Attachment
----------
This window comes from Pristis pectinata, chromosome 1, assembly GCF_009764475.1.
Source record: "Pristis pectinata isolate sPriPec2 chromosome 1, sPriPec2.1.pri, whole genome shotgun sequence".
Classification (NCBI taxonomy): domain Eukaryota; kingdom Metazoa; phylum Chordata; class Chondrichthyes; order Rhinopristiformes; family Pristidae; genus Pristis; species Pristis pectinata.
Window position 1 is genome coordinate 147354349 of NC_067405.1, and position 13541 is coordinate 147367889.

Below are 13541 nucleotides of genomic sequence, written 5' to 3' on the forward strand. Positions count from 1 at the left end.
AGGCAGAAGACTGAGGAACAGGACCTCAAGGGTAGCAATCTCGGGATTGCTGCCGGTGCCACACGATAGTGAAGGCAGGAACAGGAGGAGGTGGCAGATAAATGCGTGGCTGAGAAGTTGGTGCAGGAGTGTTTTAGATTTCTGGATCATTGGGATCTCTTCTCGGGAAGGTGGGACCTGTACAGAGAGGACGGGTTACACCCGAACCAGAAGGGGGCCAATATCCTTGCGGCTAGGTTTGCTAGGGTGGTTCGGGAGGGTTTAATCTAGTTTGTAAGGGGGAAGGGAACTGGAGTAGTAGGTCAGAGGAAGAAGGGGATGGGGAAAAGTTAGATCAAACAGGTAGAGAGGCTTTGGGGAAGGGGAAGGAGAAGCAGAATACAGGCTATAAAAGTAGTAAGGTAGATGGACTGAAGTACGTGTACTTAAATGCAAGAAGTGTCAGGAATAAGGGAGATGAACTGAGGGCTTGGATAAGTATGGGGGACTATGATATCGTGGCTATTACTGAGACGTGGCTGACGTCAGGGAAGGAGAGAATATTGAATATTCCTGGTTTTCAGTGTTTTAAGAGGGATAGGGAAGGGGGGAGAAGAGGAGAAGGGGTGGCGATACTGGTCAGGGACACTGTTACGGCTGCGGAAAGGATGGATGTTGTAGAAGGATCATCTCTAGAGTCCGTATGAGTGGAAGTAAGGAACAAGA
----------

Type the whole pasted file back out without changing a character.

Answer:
This window comes from Pristis pectinata, chromosome 1, assembly GCF_009764475.1.
Source record: "Pristis pectinata isolate sPriPec2 chromosome 1, sPriPec2.1.pri, whole genome shotgun sequence".
Classification (NCBI taxonomy): domain Eukaryota; kingdom Metazoa; phylum Chordata; class Chondrichthyes; order Rhinopristiformes; family Pristidae; genus Pristis; species Pristis pectinata.
Window position 1 is genome coordinate 147354349 of NC_067405.1, and position 13541 is coordinate 147367889.

Below are 13541 nucleotides of genomic sequence, written 5' to 3' on the forward strand. Positions count from 1 at the left end.
AGGCAGAAGACTGAGGAACAGGACCTCAAGGGTAGCAATCTCGGGATTGCTGCCGGTGCCACACGATAGTGAAGGCAGGAACAGGAGGAGGTGGCAGATAAATGCGTGGCTGAGAAGTTGGTGCAGGAGTGTTTTAGATTTCTGGATCATTGGGATCTCTTCTCGGGAAGGTGGGACCTGTACAGAGAGGACGGGTTACACCCGAACCAGAAGGGGGCCAATATCCTTGCGGCTAGGTTTGCTAGGGTGGTTCGGGAGGGTTTAATCTAGTTTGTAAGGGGGAAGGGAACTGGAGTAGTAGGTCAGAGGAAGAAGGGGATGGGGAAAAGTTAGATCAAACAGGTAGAGAGGCTTTGGGGAAGGGGAAGGAGAAGCAGAATACAGGCTATAAAAGTAGTAAGGTAGATGGACTGAAGTACGTGTACTTAAATGCAAGAAGTGTCAGGAATAAGGGAGATGAACTGAGGGCTTGGATAAGTATGGGGGACTATGATATCGTGGCTATTACTGAGACGTGGCTGACGTCAGGGAAGGAGAGAATATTGAATATTCCTGGTTTTCAGTGTTTTAAGAGGGATAGGGAAGGGGGGAGAAGAGGAGAAGGGGTGGCGATACTGGTCAGGGACACTGTTACGGCTGCGGAAAGGATGGATGTTGTAGAAGGATCATCTCTAGAGTCCGTATGAGTGGAAGTAAGGAACAAGA